The articular disc is not of uniform thickness, as was the case here. The disc thickness varied as we moved from anterior to posterior and lateral to medial directions. The disc was thinnest in the intermediate zone where its thickness was 0.25 cm. It was thickest in the posterior region where its thickness was 0.63 cm. The thickness in the anterior part was 0.42 cm. To complete the TMJ geometry, the final addition was the ligaments. In this study, the posterior retrodiscal ligaments both superior and inferior[29, 6] and the TMJ ligaments[15, 16] were included, as shown in Figure 3.
The ligaments were added to the model after the solid meshes of the bones and the disc were generated and combined. The ligaments were introduced as linear springs. The node to node spring connections were used, as shown in Figure 4. Nodes for the insertion and origin of ligaments were picked according to Almora[31] and visual inspection of human TMJ models.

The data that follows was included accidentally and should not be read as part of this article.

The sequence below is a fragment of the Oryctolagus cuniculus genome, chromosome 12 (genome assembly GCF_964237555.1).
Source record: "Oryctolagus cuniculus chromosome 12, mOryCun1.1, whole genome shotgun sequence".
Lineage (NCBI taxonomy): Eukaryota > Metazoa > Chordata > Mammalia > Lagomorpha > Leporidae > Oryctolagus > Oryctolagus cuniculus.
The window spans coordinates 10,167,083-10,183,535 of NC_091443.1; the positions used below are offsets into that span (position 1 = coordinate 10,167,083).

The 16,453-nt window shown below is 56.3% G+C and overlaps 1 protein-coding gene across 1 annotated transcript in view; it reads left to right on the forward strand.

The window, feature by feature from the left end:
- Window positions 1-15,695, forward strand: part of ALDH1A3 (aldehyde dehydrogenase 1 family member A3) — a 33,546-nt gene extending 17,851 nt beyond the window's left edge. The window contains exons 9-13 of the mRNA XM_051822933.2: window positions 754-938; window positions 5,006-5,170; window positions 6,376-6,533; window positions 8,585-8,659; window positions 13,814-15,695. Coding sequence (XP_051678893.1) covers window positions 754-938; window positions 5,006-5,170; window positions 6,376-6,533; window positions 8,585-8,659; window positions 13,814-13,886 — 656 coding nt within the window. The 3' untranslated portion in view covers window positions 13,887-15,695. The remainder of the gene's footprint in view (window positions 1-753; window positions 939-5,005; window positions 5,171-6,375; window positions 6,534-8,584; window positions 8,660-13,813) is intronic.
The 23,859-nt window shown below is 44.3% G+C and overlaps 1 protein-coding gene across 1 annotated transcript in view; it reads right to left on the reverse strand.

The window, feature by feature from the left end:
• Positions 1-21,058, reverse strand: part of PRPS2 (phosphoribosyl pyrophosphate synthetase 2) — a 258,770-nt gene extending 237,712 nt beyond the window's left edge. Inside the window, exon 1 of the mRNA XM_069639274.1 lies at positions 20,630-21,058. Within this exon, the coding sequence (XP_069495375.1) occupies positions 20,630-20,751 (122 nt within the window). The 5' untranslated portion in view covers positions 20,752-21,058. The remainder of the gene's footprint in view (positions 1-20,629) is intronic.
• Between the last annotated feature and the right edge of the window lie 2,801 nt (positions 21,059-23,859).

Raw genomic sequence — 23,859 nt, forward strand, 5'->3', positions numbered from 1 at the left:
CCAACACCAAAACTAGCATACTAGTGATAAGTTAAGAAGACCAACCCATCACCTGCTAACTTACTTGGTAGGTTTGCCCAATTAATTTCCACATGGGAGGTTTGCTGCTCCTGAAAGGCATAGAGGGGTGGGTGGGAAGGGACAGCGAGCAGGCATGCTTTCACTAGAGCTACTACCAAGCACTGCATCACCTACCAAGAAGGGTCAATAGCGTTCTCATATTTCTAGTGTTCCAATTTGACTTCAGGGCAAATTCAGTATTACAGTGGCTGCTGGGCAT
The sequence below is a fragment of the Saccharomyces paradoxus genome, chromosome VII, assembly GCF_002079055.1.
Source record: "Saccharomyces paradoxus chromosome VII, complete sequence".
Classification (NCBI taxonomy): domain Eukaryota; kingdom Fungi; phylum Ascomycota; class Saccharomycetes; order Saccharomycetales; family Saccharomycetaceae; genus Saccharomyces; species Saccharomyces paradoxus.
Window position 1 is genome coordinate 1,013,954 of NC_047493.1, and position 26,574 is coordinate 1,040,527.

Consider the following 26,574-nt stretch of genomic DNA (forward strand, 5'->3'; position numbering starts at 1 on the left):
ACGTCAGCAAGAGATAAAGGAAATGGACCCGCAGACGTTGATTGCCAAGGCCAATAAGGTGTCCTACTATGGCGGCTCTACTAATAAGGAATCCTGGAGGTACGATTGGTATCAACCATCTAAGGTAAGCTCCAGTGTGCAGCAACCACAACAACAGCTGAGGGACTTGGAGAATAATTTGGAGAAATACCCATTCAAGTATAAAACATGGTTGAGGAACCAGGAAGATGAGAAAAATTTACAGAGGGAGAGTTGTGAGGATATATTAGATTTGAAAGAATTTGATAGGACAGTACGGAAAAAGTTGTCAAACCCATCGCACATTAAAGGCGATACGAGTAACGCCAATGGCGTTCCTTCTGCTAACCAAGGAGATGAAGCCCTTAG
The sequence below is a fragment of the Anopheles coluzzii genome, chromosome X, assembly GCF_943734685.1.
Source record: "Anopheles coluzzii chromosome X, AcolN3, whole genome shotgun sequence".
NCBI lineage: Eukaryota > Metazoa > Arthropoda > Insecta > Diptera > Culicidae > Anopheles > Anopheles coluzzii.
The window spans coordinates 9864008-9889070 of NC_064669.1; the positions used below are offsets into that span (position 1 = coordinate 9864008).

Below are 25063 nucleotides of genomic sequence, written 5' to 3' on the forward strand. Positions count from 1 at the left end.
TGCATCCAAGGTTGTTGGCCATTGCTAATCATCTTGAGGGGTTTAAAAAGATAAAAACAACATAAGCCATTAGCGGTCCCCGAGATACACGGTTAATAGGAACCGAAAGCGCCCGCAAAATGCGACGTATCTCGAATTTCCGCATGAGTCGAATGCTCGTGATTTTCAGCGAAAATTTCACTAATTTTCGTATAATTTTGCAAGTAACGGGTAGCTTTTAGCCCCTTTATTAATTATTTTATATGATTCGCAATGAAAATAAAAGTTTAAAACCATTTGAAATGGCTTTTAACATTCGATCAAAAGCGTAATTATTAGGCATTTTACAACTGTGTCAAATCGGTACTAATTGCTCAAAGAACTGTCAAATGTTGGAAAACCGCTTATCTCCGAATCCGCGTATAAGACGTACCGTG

Figure 1. MRI and autopsy midcondyle anatomy of normal temporomandibular joint: upper left oblique sagittal MRI, upper right oblique coronal MRI, lower left oblique sagittal section, lower right oblique coronal section (Maxillofacial Imaging.2006[28]
Figure 2. (A) The mandible surface extracted from the surface model of mandible. (B) The temporal surface extracted from the surface model of the temporal bone. (C) The mandible and the temporal bone surface together create the surfaces of the disc model and (D) The solid model of the articular disc
Figure 3. (A) Retrodiscal Ligaments superior and inferior (B) TMJ Ligaments